Concerns over a near-term slowdown in the data center business shouldn't have investors worried.
Canada's Industry Minister François-Philippe Champagne spoke to Alimentation Couche-Tard founder Alain Bouchard and assured him of support for Canadian businesses, after the company dropped plans to buy European retailer Carrefour SA, the minister said in a tweet on Sunday. Quebec-based convenience store operator Couche-Tard abandoned talks to buy Carrefour for $20 billion after French Finance Minister Bruno Le Maire raised concerns about food and job security. Champagne said in his tweet that the government will support Canadian businesses "here and abroad," adding the two-way trade benefits businesses both sides of the Atlantic.
New Delhi [India], January 17 (ANI): Congress leader Randeep Surjewala on Sunday said the BJP-led Central government should clarify who will get free COVID-19 vaccination, when and how.
I think this top TSX stock has the potential to be influenced by Warren Buffett this year. I mean, he's done so in the past! The post 1 Top TSX Stock Warren Buffett Is Likely to Choose in 2021 appeared first on The Motley Fool Canada.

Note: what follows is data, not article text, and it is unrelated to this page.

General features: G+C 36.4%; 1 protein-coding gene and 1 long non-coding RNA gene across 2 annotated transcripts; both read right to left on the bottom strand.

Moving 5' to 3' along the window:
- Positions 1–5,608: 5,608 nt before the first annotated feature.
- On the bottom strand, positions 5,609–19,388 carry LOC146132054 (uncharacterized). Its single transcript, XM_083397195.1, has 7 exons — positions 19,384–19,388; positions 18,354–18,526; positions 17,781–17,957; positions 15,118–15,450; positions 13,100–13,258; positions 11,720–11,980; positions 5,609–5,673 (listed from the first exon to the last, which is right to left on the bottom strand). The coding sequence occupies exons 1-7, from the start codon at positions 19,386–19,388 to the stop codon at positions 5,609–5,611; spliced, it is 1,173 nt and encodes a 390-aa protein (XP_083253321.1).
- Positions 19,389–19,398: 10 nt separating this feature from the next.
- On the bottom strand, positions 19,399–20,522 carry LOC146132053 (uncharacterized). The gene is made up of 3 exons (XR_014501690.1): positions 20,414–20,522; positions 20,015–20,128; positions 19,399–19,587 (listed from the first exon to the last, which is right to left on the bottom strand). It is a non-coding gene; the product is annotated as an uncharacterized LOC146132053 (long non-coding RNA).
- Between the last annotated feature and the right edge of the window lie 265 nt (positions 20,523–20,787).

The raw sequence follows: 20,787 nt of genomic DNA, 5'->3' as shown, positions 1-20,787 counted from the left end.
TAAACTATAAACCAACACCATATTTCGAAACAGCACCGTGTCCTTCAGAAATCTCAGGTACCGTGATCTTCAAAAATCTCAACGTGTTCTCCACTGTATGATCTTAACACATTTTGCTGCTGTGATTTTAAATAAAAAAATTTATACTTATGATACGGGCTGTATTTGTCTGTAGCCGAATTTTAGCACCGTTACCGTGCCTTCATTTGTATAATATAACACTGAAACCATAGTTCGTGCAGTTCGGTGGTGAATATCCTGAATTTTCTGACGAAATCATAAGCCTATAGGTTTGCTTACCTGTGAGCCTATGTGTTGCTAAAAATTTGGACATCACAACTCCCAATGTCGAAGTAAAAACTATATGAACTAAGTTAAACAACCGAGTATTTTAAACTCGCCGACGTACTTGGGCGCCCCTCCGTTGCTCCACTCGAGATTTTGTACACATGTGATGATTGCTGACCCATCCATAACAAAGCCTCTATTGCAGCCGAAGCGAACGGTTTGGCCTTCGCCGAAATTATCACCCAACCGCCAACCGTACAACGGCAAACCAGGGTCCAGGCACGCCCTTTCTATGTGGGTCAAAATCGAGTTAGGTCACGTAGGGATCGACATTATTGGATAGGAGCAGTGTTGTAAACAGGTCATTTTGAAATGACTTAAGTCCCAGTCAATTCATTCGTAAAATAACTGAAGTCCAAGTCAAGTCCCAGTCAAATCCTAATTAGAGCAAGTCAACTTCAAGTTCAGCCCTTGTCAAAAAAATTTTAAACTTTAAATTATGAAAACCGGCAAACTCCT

All eyes on Anfield this afternoon as one of the great rivalries in English football is renewed. It's been a while since a meeting between Liverpool and Manchester United has meant as much as today. During a period in which Liverpool have dropped points against West Brom, Newcastle and Southampton, failing to win any of their last three league fixtures, Ole Gunnar Solskjaer's side have won five of their last six games to go top.
The UK Government has recorded 38,598 new cases of coronavirus giving the country a total of 3,395,959 people infected so far in the pandemic. The figures come as Boris Johnson hailed the vaccine roll-out effort that sees a vaccine being administered at a rate of 140 jabs a minute. The Foreign Secretary added it would be "great" if the rollout could be faster but that the Government was working to the early autumn target.
Dom Bess storms to centre stage after a whirlwind journey to the topThe unorthodox spinner may always attract criticism but against Sri Lanka he has shown the value of his turbulent style
States are increasing security at capitols while D.C. locks down Sunday ahead of expected protests before the inauguration. Live coverage.